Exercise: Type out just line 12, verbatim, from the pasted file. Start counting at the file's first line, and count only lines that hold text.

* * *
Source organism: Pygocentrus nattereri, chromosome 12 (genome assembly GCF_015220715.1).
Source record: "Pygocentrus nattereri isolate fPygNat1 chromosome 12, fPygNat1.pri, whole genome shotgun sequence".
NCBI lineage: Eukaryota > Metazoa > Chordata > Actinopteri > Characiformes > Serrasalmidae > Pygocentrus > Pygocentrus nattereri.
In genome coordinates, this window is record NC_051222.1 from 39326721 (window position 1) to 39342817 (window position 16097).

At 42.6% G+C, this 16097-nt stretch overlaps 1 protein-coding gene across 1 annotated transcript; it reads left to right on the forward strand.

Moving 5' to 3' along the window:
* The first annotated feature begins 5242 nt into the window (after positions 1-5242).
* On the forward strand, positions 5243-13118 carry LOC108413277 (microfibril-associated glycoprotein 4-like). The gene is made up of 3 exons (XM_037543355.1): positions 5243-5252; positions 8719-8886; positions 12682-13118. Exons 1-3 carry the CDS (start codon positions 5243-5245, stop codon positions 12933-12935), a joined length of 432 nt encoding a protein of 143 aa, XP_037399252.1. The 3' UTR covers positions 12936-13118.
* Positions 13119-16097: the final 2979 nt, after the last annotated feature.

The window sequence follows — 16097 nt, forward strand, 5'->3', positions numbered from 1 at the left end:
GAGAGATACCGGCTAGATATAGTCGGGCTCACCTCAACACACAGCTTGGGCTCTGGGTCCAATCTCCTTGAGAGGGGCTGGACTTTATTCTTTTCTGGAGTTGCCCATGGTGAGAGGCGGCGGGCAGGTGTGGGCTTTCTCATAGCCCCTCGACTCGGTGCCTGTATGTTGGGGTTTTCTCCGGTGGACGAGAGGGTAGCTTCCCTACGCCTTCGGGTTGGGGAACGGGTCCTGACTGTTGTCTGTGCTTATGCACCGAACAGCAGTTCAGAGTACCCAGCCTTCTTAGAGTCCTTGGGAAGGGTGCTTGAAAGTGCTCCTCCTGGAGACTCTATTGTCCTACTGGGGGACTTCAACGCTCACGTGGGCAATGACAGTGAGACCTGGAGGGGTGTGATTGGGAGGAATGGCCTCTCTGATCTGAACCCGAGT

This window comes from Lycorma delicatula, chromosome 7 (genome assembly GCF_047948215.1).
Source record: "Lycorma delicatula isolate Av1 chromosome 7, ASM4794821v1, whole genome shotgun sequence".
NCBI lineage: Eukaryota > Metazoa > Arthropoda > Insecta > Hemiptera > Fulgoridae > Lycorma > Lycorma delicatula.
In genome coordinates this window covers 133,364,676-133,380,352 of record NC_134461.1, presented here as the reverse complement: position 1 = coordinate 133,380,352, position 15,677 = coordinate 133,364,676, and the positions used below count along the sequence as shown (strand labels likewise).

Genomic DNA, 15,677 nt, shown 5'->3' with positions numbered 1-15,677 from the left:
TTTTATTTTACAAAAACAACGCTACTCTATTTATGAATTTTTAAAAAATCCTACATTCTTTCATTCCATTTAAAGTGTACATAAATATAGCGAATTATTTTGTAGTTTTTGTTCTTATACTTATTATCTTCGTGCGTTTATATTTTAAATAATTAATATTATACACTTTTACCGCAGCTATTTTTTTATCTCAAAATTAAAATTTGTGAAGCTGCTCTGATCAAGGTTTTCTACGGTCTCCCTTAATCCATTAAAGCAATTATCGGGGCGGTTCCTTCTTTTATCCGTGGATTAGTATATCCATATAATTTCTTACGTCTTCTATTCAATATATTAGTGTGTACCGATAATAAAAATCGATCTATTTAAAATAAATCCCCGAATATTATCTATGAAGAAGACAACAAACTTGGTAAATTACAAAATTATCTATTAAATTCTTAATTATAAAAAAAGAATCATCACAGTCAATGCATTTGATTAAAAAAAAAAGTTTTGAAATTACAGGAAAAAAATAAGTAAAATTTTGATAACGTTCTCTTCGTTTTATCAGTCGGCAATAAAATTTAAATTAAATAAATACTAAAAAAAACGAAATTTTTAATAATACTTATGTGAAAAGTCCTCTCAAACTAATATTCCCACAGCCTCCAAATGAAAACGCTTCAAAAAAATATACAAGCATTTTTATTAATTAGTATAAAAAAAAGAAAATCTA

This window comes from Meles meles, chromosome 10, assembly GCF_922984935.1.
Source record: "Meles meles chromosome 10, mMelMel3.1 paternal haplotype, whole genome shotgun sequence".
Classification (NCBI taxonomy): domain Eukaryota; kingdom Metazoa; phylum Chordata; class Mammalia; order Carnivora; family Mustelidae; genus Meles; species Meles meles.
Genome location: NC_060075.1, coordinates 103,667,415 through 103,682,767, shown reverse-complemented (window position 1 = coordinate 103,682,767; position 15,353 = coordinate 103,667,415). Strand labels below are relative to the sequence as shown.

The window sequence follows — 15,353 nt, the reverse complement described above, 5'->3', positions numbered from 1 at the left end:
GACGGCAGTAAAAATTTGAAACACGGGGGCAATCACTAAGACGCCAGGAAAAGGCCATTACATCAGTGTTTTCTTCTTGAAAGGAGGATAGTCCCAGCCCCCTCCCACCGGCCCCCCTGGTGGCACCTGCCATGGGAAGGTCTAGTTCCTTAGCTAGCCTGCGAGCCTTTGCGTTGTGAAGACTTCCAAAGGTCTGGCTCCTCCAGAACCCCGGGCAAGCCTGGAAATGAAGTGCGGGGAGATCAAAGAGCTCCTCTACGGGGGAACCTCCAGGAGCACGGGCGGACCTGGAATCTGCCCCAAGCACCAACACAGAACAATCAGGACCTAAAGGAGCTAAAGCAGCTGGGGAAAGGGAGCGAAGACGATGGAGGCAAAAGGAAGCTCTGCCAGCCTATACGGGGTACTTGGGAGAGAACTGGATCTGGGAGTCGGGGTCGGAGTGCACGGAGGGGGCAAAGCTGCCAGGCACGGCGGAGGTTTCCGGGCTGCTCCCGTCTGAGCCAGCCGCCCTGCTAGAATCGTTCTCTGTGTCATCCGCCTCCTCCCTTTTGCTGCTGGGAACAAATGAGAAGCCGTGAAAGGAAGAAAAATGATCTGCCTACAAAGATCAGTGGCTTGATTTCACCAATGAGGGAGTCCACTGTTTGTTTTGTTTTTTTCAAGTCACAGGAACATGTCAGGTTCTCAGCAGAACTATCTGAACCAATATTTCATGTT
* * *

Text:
This window comes from Lycorma delicatula, chromosome 7 (genome assembly GCF_047948215.1).